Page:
Prof. Kanwisher, Walter A. Rosenblith Professor of Cognitive
Neuroscience, Brain and Cognitive Sciences, MIT would be giving the IIT Delhi institute lecture on
Functional Imaging of the Human Brain: A Window into
the Architecture of the Mind
The last 20 years of brain imaging research have revealed the functional organization of the human brain in glorious detail. This work has identified a set of regions of the cortex, each of which is specifically engaged in a particular mental task, like the recognition of faces and places, perceiving speech sounds, understanding the meaning of a sentence, and thinking about another person’s thoughts. Other brain regions play a more general role in intelligence, getting engaged when we perform nearly any difficult mental task at all. Each of these regions is present, in approximately the same location, in virtually every normal person. I like to think of this initial rough sketch of the functional organization of the brain as a diagram of the major components of the human mind, a kind of picture of who we are as perceivers and thinkers. But at the same time, this new map is just the barest beginning, revealing a vast landscape of unanswered questions. What other specialized regions exist in the cortex, and what are they specialized for? What exactly is computed and represented in each region? What are the structural connections of each region, and how does information flow among them? How do these regions arise in development, and how much of the organization of the brain is specified at birth? How did brain regions specialize for uniquely human mental abilities evolve? Perhaps most fundamentally, why, from a computational point of view, is the brain organized the way it is, with this combination of highly specialized brain regions, along with very general-purpose systems? These open questions are much harder to answer, but I will mention a few tantalizing glimmers that are beginning to emerge from labs around the world.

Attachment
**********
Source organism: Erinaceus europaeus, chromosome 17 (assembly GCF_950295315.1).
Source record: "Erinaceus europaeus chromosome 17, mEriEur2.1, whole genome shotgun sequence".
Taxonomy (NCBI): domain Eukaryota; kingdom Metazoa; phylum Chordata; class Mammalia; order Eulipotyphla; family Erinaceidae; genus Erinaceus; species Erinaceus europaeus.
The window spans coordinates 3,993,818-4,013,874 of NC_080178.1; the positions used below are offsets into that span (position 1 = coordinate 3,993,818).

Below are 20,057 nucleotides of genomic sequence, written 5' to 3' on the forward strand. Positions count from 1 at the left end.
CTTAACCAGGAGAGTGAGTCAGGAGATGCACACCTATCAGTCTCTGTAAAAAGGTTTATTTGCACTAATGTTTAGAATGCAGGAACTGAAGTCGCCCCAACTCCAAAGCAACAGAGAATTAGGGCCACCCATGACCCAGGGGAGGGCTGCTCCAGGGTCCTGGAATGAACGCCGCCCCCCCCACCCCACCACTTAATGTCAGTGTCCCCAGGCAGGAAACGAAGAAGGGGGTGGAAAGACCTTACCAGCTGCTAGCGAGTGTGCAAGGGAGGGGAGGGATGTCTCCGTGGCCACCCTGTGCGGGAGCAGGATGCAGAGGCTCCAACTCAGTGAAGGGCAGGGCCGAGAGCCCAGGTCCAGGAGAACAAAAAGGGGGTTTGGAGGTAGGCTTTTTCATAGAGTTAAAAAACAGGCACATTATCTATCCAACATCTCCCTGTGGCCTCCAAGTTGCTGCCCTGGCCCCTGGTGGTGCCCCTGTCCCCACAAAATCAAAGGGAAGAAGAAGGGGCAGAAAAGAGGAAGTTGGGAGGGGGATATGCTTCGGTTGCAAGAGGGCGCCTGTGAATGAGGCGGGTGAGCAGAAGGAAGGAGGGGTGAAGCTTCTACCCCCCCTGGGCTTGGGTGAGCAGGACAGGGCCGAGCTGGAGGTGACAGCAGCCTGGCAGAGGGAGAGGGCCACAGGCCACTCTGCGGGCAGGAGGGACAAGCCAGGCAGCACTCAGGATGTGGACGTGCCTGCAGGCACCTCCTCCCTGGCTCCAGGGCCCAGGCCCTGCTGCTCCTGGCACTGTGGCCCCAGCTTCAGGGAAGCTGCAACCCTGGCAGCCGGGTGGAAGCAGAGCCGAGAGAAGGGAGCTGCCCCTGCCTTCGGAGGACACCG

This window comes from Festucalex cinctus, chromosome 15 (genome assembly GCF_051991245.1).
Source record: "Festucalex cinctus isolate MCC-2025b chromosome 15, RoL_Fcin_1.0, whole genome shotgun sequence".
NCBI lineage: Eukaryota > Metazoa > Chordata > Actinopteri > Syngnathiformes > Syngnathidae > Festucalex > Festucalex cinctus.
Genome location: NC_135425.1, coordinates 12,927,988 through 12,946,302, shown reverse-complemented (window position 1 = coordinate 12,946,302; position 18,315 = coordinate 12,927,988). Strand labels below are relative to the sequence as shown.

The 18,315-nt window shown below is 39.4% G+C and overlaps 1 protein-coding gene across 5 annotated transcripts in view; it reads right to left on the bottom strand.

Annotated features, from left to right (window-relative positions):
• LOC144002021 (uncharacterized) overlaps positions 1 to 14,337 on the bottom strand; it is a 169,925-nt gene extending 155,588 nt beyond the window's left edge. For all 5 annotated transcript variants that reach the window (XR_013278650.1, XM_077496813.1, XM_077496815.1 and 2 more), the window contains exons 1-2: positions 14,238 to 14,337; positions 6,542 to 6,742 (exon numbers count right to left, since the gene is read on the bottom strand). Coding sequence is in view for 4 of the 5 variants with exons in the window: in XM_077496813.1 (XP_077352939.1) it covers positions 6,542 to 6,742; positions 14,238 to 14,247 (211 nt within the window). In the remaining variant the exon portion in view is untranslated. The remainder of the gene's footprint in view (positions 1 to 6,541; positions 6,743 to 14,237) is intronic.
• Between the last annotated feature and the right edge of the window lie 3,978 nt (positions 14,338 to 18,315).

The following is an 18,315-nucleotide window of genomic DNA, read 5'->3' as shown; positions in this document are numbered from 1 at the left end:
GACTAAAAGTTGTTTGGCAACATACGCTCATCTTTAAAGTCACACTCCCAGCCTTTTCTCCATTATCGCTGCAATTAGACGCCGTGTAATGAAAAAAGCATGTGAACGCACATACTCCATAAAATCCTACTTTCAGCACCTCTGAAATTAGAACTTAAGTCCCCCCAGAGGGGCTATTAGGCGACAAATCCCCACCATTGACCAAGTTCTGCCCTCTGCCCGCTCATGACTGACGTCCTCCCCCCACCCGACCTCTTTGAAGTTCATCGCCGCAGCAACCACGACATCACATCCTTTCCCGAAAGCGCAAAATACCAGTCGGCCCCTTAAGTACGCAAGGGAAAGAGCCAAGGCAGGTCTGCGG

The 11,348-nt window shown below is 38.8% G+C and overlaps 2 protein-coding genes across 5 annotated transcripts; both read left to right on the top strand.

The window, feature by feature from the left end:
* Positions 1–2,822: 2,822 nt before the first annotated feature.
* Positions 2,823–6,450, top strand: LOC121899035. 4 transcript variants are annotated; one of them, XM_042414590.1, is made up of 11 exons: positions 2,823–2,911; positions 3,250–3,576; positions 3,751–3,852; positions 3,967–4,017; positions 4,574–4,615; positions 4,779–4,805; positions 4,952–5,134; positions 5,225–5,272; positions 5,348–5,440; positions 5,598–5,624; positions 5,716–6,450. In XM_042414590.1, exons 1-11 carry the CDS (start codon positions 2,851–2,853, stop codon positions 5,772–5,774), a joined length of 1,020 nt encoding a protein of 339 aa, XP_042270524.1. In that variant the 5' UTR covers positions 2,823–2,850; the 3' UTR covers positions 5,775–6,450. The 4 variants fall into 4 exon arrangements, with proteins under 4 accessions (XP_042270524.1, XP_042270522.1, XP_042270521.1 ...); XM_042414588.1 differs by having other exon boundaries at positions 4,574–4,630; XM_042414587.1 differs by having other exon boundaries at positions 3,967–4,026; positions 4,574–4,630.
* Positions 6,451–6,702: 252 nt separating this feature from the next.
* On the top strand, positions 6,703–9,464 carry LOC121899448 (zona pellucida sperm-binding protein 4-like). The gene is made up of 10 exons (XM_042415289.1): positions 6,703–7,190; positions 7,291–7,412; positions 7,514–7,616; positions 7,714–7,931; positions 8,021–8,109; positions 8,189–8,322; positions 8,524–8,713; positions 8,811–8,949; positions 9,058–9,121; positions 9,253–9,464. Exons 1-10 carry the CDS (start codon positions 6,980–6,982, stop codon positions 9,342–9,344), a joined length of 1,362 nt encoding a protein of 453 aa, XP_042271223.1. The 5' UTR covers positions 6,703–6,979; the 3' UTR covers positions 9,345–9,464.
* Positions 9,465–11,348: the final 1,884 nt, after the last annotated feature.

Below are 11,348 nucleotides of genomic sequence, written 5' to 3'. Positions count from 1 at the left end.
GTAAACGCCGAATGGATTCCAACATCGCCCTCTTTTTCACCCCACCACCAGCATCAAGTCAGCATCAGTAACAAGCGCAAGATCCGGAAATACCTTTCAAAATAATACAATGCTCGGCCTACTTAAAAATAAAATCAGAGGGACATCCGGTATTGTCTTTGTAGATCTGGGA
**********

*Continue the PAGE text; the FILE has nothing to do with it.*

YouTube Link: https://youtu.be/WTBMyRR2qH4
29th April | 5:00 pm IST